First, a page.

Credit reports: Lenders gathering more personal data
Growing amounts of detail about individuals' financial lives are being used to judge whether applicants are given loans and mortgages.
Yorkshire Water has become the first water supplier to share information on customers' payment habits with credit reference firm Experian.
Firms such as Experian use this data to build up people's credit histories.
Now they are seeking agreement with more utility and energy firms on whether customers pay bills on time.
This history is then put into a credit report which is used by lenders to decide whether loan applicants are likely to make repayments in the future and whether they are a safe bet to lend money to.Loan applications
The three credit reference agencies in the UK are Experian, Equifax and Callcredit. They use a range of data, from the register of voters to credit card payments, to build up reports on individuals. Everyone has the statutory right to see their report, usually for a £2 fee.
Information included in a credit report
- Information from electoral roll
- Credit accounts, such as credit cards
- County Court judgements
- Credit checks by lenders in the previous 12 months
- Joint accounts or other shared financial commitments
- Current account overdraft balance
- Home repossessions
In a report, the credit history lists credit accounts, the date they were opened, the credit limit or loan amount, and whether the individual has missed any payments. Account details from after 1994 are included, and remain on a report for six years after being closed.
These agencies are continually trying to increase the amount of detail these reports hold, to allow lenders to make a more considered decision on loan applications.
There is no "blacklist" of people who will not be given credit - each lender analyses the information according to its own rules, so applicants may be turned down by one company but accepted by another.'Treated fairly'
Information about credit cards, bank accounts and mobile phone contracts is regularly shared with these agencies.
Some water and energy companies already tell credit reference agencies whether customers miss paying, or are late paying, bills more than three times.
Data not detailed on credit reports
- Credit accounts from before 1994
- Student loans
- Information about third parties, such as loved ones
- Savings accounts, fines, Child Support Agency details, medical history, criminal records
Now Yorkshire Water is sharing key data about all of its five million customers with Experian - whether they have paid bills on time or not.
"By sharing information on all customers, including those who may be experiencing difficulties, it will not only reduce bad debt but ensure that customers are treated fairly and responsibly," said Paul Vescovi of Experian.
"Of course, because the vast majority of people pay their water bills on time, most Yorkshire Water customers will see their credit histories strengthened by this development, potentially giving their credit ratings a helpful boost."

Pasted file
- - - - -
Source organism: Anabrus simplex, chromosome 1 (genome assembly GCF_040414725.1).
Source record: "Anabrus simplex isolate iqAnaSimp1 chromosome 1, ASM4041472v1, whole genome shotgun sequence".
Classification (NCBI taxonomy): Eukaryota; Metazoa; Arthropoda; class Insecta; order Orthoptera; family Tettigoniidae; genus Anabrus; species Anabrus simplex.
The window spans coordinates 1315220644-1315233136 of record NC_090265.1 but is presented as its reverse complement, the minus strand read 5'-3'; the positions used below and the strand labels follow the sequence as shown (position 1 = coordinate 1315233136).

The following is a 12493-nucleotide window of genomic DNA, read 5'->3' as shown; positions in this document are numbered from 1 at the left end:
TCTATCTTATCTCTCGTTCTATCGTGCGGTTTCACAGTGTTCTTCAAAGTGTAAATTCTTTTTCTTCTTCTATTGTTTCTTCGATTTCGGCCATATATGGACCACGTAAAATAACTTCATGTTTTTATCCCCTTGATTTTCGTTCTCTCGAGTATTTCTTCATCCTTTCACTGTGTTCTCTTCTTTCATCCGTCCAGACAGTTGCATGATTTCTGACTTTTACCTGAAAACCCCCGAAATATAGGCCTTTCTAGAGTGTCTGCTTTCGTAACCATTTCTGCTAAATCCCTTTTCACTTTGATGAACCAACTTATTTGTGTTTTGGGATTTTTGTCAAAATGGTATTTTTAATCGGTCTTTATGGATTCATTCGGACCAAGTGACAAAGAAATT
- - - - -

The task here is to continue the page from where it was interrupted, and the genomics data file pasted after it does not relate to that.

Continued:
Jonathan Harding of Yorkshire Water said that in return, the company would receive an early warning about customers who might potentially get into financial difficulty.New access
James Jones of Experian said that the agency was seeking deals with other providers in the water industry and elsewhere.
This included the energy sector, as well as companies that provided landline telephone and television contracts.
End Quote Ray Boulger Mortgage broker
Part of the problem with credit scoring is that it does not take into account enough good information”
He said that people who wanted to build up a credit history quite quickly would benefit from increased information, such as people moving into the UK after some time overseas and who wanted to apply for credit in the near future.
Equifax said it shared information with certain water companies. The water firms, including Severn Trent, sent details of those who regularly defaulted on bills, which lenders could then see in the credit report.
It stressed that a considerable amount of detail was not included in a credit report, including student loans, savings accounts and medical records.
However, Ray Boulger, of mortgage broker John Charcol, called for more "positive" information to be included on credit reports. For example, details of a savings account could build a picture of somebody who had successfully put money aside on a regular basis.
"Part of the problem with credit scoring is that it does not take into account enough good information," he said.
Sometimes, he argued, this was trumped by missed credit repayments in the past.
Graham Lund, managing director at Callcredit, said: "We do work with a number of utilities companies, such as telecoms and energy suppliers, who share data with us.
"We believe that there is potential for the sharing of account performance data from utilities companies to have a positive effect on a consumers credit file. This could help to provide some people with better access to mainstream, lower-cost credit facilities and services.
"The sharing of data enables lenders to make informed decisions and supports responsible lending; we therefore anticipate and welcome future growth in this area."